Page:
Andrew Young School of Policy Studies
ATLANTA—Georgia State University’s Urban Studies Institute welcomed over 100 international presenters to its first Comparative Urbanism: Global Perspectives Conference in Atlanta on March 7 and 8.
“We brought together urban scholars from around the world to discuss different urban developments,” said Johannes Nijman, director of the in the Andrew Young of Policy Studies. “Our question was, ‘How are cities around the world becoming more alike and how are they on different paths?’”
To help answer this question, the two-day conference offered nearly 20 parallel sessions covering both theory and contemporary discourse in subjects ranging from urban resilience to urban land financing to immigrant entrepreneurship and climate change.
Participating scholars came from global institutions including University of Amsterdam, Vysokovsky Graduate School of Urbanism, University of Pompeu Fabra, HafenCity University, University of British Columbia, IIT Bombay, and Universidade de Brasilla, among others. The diverse set of panelists also included experts from well-known U.S. universities such as Cornell, UCLA, Berkeley, Clemson and the University of Illinois.
Georgia State’s Risa Palm, senior vice president for Academic Affairs and provost, and AYS dean Sally Wallace provided opening statements.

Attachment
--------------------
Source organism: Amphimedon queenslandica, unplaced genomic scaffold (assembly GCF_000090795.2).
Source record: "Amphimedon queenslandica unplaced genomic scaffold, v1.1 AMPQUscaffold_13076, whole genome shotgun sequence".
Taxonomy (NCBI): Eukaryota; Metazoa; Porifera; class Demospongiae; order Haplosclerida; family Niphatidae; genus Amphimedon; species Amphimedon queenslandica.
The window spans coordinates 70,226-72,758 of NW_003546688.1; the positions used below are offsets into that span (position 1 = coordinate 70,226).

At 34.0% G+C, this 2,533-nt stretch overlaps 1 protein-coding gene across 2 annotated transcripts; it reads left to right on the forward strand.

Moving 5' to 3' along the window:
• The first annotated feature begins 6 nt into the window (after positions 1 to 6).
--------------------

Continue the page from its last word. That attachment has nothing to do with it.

Nijman, fellow AYS professors Jean-Paul Addie and Fei Li, and Georgia State professors John Marshall and Deidre Oakley, were instrumental in securing the conference’s keynote speakers. George Lin, a well-known expert in Chinese urbanization from the University of Hong Kong, and Kevin Ward of the University of Manchester, gave the first and second keynote speeches.
The third and final keynote was given by Ananya Roy, professor of Urban Planning and Social Welfare at the Luskin School of Public Affairs at the University of California, Los Angeles (UCLA).
The Urban Studies Institute and conference have important implications for the future of the discipline, said Roy, who is also UCLA’s first director of the Institute on Inequality and Democracy. “I anticipate that the Urban Studies Institute will become a key node of knowledge production in the coming years and will reshape the ways in which U.S. universities nurture urban studies research and teaching,” she said.
Nijman believes other lasting outcomes from the conference will include new, international networks for future research collaborations and an increase in visibility for both Georgia State and the Urban Studies Institute. “This was a rare conference in the way it brought together leading scholars from different world regions,” he said.
Although the Urban Studies Institute was created just over two years ago, it continues to expand at a rapid pace. In addition to the Global Perspectives Conference, the institute will soon celebrate another milestone. This fall, its inaugural class of students will begin studies toward a doctoral degree in urban studies, the first of its kind offered in the state of Georgia.
For more information about academic programs offered by the Urban Studies Institute, go to urban.gsu.edu.